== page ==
The Early Edition: Oklahoma State Cowboys

Brett Deering

We continue our look into the 2014 opponents and preview the Oklahoma State Cowboys.


Difference Makers

J.W. Walsh. Walsh was all but named the starting QB in the spring. He finished the spring in the Cowboys' open scrimmage (not technically a spring game) getting all of the first-team reps and Gundy pretty much laid it out. There are a couple of other guys on the roster vying for that spot, but don't expect to see anyone else barring injury taking snaps for the Cowboys. He split time with Clint Chelf last season, but was out of the picture around the Iowa State game. He finished the season with 1,333 passing yards, including 9 TDs and 5 interceptions. Walsh is also a pretty decent runner, averaging about 40 yards a game. That's not a lot, but enough to keep the defensive backs from forgetting about him using his feet.

Jhajuan Seales. Seales is about the only name in the receiving corps I can recall making an impact from 2013. It appears the Cowboys will be without a star wide receiver for the first time in what feels like a decade, but Seales could play this role very well. From Rashaun Woods to Dez Bryant to Justin Blackmon, the Pokes have had elite talent outside. Could Seales be the next name in that list?

Desmond Roland and Tyreek Hill. Roland has been a steady contributer on the ground and will look to finish out his career at Oklahoma St this season. Newcomer Tyreek Hill looks to fill the role of homerun threat out of the backfield, as Roland and Rennie Childs seem better fit to tun between the tackles. Hill was a top-rated recruit coming out of JUCO this past season. Hill will play both RB and IR, with the Cowboys trying to use him similarly to WVU's Tayvon Austin. Hill has elite track speed and could be very dangerous for the Cowboys this year without a no. 1 target.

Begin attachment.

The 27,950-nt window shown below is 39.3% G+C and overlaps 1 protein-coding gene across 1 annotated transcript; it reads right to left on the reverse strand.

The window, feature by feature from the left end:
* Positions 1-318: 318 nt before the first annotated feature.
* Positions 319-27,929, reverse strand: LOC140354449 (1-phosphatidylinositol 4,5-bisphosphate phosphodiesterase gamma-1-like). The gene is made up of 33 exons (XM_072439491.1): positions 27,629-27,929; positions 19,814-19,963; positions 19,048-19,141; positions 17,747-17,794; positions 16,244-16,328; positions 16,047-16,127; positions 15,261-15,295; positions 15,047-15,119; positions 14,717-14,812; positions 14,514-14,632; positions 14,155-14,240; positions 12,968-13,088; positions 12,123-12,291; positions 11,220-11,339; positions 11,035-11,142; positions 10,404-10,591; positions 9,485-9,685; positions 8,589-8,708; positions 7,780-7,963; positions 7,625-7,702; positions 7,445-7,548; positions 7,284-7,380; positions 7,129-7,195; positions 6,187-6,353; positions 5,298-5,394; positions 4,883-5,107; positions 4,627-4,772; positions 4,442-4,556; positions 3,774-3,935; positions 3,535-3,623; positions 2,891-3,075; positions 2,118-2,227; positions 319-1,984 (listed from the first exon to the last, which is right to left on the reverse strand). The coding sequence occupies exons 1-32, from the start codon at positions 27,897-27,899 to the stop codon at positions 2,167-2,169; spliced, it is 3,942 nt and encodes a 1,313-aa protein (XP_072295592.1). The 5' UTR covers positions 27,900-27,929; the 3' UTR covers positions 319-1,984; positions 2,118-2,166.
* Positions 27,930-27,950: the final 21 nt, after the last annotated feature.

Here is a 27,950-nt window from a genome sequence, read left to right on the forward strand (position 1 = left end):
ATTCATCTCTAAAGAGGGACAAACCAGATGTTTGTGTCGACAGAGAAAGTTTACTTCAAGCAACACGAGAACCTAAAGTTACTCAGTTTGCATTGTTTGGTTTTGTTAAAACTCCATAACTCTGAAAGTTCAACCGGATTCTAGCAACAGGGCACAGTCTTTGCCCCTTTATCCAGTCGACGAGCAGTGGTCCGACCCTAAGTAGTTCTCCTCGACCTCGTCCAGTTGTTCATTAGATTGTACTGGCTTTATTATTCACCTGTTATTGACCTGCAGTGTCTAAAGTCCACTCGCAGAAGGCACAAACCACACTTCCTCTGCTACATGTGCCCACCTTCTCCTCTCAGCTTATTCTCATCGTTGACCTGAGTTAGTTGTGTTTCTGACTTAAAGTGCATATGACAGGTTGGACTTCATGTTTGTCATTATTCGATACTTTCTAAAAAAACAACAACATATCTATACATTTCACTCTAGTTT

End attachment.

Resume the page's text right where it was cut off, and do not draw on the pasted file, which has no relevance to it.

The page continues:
What do we need to know about the Cowboy offense?

The spread lives on in Stillwater, OK, irregardless of the offensive coordinator. The Cowboy offense has been predicated recently on having a star WR and a very solid running game (behind a stellar offensive line). It will be interesting to see how the offense evolves this year without a clear target in the offense. A number of guys could step up, but I would expect this offense to move the ball more with an even distribution. I don't think most people outside of Stillwater will be able to name more than 1 or 2 of their offensive starters. I think we may see this team revert a little back to the days when the Cowboys used to lead the Big 12 in rushing, in that Roland, Hill and Childs (and Walsh) will move the ball on the ground effectively.

What do we need to know about the Cowboy defense?

Defensive line will be a strength. A solid line up front can cover for some holes behind them, and the Cowboys will lean on their TALENTED linemen. Three of the projected starters will be seniors. The other? A junior. Behind them on the depth chart, though, are some talented (highly-rated recruits) yet mostly untested guys. The Pokes will run a base nickel defense, so there will normally be only two linebackers on the field. Of those two, you will only recognize one, Ryan Simmons. The secondary will be almost completely new, as only one starter is returning, CB Kevin Peterson. Peterson is supposedly the up-and-coming cover corner in the league.

How the Cowboys affect Texas Tech?

Texas Tech will be coming off a bye week after having played Arkansas to head up to Stillwater for a Thursday night game. Tech hasn't played spectacularly well in Stillwater, but the Cowboys seem to be a slow-starting team. Catching them this early on in the season may increase Tech's chances of winning here. Early lines says this is a 1 TD game. With the off week, I don't think the result against Arkansas will play much into how Tech plays in this game, unless it's just a big win for Tech. The off week should be enough to get over a win/loss and prepare for Oklahoma State. If Tech wins this game, this will be another piece of evidence of the momentum Kingsbury and the staff have created going forward. Losing here may signal another 7-5-type of season. There are enough questions on the Cowboy defense (especially facing a likely dismantling by the Fighting Jameis Winstons) that point to the possibility Tech gets a win here.

Where will Oklahoma State finish?

Everything I have seen points to Oklahoma State facing a difficult, rebuilding year in 2014. They take on Florida State to start the season, get Tech in game 4, and then have a bit of a break until they head to Manhattan, host Texas, visit Baylor and then finish in Norman. Not a very favorable final stretch of the season. Outside of probably Oklahoma and Baylor, there are a lot of questions surrounding the Big 12 teams this year. The Pokes, like the Red Raiders, could reasonably end up anywhere from 6-6 to 9-3. 7-5 feels about right for this squad this year until questions are answered about the offensive playmakers and who steps up on defense.

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